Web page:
Pond preparation should emphasize management methods that develop a source of natural food for the prawns between the time of stocking and the first time complete feed is added to the pond. During this period, ponds are managed to produce zooplankton that will serve as food for the young prawns. Organic fertilizer added at the rate of 50 lb/A/wk can produce abundant zooplankton populations. Cottonseed meal is a good source of organic material that is easy to handle, commonly available in Georgia, and inexpensive. Cottonseed meal has higher fiber than other sources of organic matter such as soybean meal, fish meal, or manure. Cottonseed meal, alfalfa pellets, and distillers dried grains have been used successfully as prawn pond fertilizers. Inorganic fertilizers that have nitrogen and phosphorus should be added until a phytoplankton bloom develops in the water. The visibility into the water column should be less than 18 inches. Add 3 to 4 lb/A/wk of phosphorus in order to maintain a good bloom. Common fertilizers include formulations of 8-8-8, 13-13-13, 0-45-0, 10-34-0, or 13-37-0. The lime requirement for the pond should be considered before pond filling in order for a fertilization program to be effective.
Phytoplankton and zooplankton blooms can be started rapidly when water from a reservoir or adjacent pond is used to fill the prawn pond. Addition of fertilizer to pond water that already contains zooplankton and phytoplankton causes rapid increases in numbers. This practice should be encouraged in prawn culture in order to assure an abundant food supply for the young prawns and shade for the pond bottom to discourage aquatic weed growth. It is important to note that all incoming water should pass through a screen that is small enough to retain fish eggs, small fish, and insects. A filter fabric with 100 micron mesh will filter out all predatory organisms, however, a 300 micron mesh will suffice in most cases and require less maintenance during pond filling. Ponds should be stocked within seven days after the pond is filled. Predaceous insects will be at low densities during that time.
The approximate pH maximum for freshwater prawn survival is 9.5. Alkaline waters, obtained from aquifers in the southeast, have a pH of about 8.5. There is little margin for pH increases that are likely to occur due to changes in the amount of carbon dioxide and dissolved oxygen in pond water. Monitor pH daily, especially in the afternoon, to determine if high pH is present. Gypsum (land plaster) has been added to maintain pH at about 8.3. However, large quantities of gypsum may be needed. Note that after a year or two of adding gypsum, sulfate accumulates in the bottom soils and may lead to production of poisonous hydrogen sulfide. Using organic acids, such as vinegar, would be an option if an inexpensive source was available. One practical method of pH control is the application of organic material to the pond at regular intervals. Carbon dioxide production associated with decomposition of the organic material causes lower pH measurements. Cottonseed meal or a mixture of cracked corn and soybean meal (1:2) have been used successfully to control pH. A rate of 30 pounds of organic material per acre added three times each week can effectively limit pH to a range tolerated by prawns. Organic matter decomposition produces carbon dioxide.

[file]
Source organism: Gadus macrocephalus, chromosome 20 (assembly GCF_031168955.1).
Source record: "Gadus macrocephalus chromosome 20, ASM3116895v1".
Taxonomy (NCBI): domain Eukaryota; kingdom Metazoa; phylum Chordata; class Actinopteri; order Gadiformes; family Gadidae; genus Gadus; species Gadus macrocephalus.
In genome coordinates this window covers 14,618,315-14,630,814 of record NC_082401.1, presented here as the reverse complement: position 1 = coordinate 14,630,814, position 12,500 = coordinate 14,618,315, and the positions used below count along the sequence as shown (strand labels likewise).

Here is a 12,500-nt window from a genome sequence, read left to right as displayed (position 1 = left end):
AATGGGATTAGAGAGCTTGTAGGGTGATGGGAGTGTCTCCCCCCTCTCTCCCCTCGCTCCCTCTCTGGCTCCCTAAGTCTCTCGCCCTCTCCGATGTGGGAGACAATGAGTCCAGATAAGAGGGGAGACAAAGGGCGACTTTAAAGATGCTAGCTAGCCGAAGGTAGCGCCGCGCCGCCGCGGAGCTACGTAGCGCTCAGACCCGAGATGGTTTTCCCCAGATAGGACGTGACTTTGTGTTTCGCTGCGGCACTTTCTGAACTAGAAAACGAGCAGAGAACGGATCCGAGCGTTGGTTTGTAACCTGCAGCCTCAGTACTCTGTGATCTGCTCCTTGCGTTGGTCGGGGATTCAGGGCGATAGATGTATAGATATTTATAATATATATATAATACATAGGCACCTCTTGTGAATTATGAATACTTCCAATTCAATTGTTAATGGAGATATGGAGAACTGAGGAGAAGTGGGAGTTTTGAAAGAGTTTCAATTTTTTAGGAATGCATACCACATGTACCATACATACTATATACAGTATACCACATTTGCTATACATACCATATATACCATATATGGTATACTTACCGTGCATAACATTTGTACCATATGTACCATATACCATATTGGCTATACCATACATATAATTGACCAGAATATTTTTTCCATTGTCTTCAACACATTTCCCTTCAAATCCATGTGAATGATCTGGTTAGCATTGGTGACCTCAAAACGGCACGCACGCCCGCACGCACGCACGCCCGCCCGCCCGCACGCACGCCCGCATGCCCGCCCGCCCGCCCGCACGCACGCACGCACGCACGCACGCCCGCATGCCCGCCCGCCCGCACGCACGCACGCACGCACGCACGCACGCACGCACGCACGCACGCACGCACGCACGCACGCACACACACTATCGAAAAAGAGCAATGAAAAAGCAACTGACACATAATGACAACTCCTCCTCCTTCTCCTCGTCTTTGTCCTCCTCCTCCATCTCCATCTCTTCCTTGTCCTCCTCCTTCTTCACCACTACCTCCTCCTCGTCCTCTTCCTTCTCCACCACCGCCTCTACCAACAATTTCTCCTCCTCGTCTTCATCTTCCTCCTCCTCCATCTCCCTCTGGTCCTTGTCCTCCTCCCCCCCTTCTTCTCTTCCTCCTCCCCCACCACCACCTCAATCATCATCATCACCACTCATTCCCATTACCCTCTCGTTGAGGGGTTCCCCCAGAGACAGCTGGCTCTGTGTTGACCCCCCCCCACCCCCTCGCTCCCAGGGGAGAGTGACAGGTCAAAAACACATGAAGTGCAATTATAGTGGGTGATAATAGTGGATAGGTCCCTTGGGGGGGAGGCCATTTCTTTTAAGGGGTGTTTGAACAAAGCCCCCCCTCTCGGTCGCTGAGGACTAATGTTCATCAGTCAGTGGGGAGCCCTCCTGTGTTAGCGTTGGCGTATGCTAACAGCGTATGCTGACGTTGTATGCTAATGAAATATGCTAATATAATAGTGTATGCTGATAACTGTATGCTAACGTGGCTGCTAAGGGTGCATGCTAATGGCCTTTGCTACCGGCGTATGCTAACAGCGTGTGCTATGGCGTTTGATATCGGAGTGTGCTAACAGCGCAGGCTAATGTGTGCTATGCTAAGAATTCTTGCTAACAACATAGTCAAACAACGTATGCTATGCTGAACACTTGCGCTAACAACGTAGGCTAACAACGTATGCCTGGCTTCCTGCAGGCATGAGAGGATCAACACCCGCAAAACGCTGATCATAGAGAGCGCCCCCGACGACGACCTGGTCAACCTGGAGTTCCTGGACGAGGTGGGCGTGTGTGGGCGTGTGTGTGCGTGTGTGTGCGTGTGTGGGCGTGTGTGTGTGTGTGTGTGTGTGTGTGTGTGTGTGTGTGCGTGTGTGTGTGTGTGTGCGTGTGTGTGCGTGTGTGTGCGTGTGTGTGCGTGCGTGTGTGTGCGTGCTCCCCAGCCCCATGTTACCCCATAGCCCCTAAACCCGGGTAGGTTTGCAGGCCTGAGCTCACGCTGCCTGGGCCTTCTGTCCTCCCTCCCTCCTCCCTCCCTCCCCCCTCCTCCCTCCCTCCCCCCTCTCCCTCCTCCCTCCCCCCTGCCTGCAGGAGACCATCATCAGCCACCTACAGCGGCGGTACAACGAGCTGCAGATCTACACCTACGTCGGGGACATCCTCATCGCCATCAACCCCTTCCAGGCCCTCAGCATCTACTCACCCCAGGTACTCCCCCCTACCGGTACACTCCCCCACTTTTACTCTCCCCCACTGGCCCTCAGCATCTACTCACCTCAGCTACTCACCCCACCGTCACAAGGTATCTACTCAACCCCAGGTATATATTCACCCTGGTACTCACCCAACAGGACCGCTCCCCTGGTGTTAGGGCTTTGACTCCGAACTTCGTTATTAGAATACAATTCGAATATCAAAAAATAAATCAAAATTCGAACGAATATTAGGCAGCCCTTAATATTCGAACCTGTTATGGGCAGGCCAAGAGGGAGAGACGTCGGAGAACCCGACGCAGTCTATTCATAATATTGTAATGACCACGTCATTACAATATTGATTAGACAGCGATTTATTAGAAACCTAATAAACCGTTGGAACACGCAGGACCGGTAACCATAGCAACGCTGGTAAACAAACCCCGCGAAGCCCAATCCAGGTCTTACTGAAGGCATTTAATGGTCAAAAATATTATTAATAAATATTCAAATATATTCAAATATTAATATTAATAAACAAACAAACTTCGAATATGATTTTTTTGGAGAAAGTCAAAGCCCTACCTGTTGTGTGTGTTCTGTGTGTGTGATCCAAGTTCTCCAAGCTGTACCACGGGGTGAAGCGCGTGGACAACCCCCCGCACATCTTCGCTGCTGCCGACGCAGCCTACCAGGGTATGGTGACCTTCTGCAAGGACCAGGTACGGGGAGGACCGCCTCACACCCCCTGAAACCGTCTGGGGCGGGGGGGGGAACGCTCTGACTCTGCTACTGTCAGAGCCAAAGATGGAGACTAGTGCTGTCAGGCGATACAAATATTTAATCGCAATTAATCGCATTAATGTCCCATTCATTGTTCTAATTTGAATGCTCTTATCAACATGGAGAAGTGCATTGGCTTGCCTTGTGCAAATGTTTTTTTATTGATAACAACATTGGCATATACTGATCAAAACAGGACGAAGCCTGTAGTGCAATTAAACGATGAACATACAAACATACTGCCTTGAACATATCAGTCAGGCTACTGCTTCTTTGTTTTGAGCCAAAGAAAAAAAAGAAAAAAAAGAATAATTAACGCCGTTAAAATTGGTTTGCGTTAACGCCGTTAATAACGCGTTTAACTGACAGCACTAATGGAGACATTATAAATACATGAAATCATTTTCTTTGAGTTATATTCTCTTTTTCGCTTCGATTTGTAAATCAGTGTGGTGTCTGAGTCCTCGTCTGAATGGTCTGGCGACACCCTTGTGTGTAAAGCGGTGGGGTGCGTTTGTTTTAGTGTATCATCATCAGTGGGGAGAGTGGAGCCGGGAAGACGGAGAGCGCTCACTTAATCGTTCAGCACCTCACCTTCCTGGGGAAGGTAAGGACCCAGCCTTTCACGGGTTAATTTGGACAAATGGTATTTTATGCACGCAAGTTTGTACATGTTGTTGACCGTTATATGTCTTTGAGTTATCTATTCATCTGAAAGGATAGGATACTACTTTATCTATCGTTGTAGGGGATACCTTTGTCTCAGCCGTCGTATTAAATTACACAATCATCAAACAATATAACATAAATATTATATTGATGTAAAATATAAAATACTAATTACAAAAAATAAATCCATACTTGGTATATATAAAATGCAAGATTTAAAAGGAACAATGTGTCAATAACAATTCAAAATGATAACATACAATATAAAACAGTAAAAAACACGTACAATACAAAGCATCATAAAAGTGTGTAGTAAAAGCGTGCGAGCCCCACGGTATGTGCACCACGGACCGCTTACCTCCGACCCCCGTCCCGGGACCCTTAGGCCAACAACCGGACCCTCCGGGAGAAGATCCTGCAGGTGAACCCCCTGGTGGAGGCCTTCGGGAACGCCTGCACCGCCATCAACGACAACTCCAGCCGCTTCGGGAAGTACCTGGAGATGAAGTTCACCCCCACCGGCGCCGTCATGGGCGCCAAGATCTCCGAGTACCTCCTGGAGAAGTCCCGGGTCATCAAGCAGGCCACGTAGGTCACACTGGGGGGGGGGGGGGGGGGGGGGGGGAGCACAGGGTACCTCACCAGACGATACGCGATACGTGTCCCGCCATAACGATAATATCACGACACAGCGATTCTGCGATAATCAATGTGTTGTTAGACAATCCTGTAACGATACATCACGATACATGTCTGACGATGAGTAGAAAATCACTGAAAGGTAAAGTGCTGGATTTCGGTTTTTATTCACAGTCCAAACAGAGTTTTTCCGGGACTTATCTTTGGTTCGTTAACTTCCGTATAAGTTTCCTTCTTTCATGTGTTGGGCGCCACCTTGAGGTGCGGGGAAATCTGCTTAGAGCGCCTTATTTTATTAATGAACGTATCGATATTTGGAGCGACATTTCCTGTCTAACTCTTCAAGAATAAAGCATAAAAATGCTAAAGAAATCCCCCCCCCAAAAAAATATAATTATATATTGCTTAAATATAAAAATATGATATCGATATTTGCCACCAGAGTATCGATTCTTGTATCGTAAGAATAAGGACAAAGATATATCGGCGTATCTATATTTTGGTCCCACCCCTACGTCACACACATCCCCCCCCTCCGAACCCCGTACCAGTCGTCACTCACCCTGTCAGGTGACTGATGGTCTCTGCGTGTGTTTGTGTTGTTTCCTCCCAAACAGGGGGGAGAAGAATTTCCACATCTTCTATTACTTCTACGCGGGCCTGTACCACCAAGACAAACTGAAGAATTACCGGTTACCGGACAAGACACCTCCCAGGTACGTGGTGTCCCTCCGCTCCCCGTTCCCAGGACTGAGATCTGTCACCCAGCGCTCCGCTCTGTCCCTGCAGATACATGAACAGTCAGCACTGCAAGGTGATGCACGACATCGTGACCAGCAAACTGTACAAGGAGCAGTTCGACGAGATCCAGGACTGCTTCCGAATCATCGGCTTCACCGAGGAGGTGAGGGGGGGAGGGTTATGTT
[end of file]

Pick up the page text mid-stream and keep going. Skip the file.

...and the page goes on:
Prawns should be stocked as early as possible with 15,000 to 40,000 juvenile prawns per acre. These prawns will have completed 20 or more days in the nursery and have all of the anatomy of adult prawns. Prawns are transported in fresh water supplied with oxygen from a gas cylinder and tempered into each pond over a period of about one hour. Tempering is accomplished by adding pond water to the transport tank until the transport water is within one or two degrees of the pond water temperature. Note that salinity changes between the nursery and the pond should be considered. Periods of tempering must be extended if there is a difference between the salinity, hardness or alkalinity of the nursery and the pond water.
Size at stocking is important to prawn survival. Differences in size between prawns usually result in cannibalism if the food supply is not adequate. Even when food and fertilizer are added, larger prawns may attack smaller prawns when they are vulnerable after molting. Grading prawns through a small bar grader may be necessary if the size variation is great. Juvenile prawns should be stocked with others that are no greater than one quarter of an inch smaller or larger than each other. Larger juveniles are usually more suitable for larger ponds than small juveniles. Prawns of 1.25 inch or larger will overcome predation from most aquatic insects that would prey on smaller prawns. Stock prawns within five to seven days after beginning to fill the pond so that insects, frogs, and other predatory animals have less time to enter the pond. If, for example, frogs spawn in a pond before the prawns are stocked, the pond should be drained and refilled to eliminate competition between the tadpoles and the prawns that will greatly decrease prawn production.
Cotton seed meal or other organic material can be applied of 30 lb/A/day after prawns were stocked. Inorganic fertilizer was added at the rate of 3 lb/A/week after prawns were stocked. The fertilization schedule can be modified after 60 days or if zooplankton is monitored, when zooplankton counts reach a constant high count (Figure 3).
A 30% crude protein shrimp sinking pellet feed is applied starting on day 60 at the rate of 5% of the calculated weight of prawns. Prawns can be sampled by seining between the structures or with lift nets. Feeding rate can be reduced to 3% of the biomass when prawn average weight reaches 7 oz. Carefully broadcast the feed over as much of the pond area as possible.
Table 1. Freshwater Prawn Feeding Schedule.
30 lb/A/day CSM**
30 lb/A/day CSM
30 lb/A/day CSM
* Fertilization with inorganic fertilizer at 3 lbs phosphorus per week for 60 days.
** Cotton Seed Meal.
*** Marine Shrimp diet, 30% protein.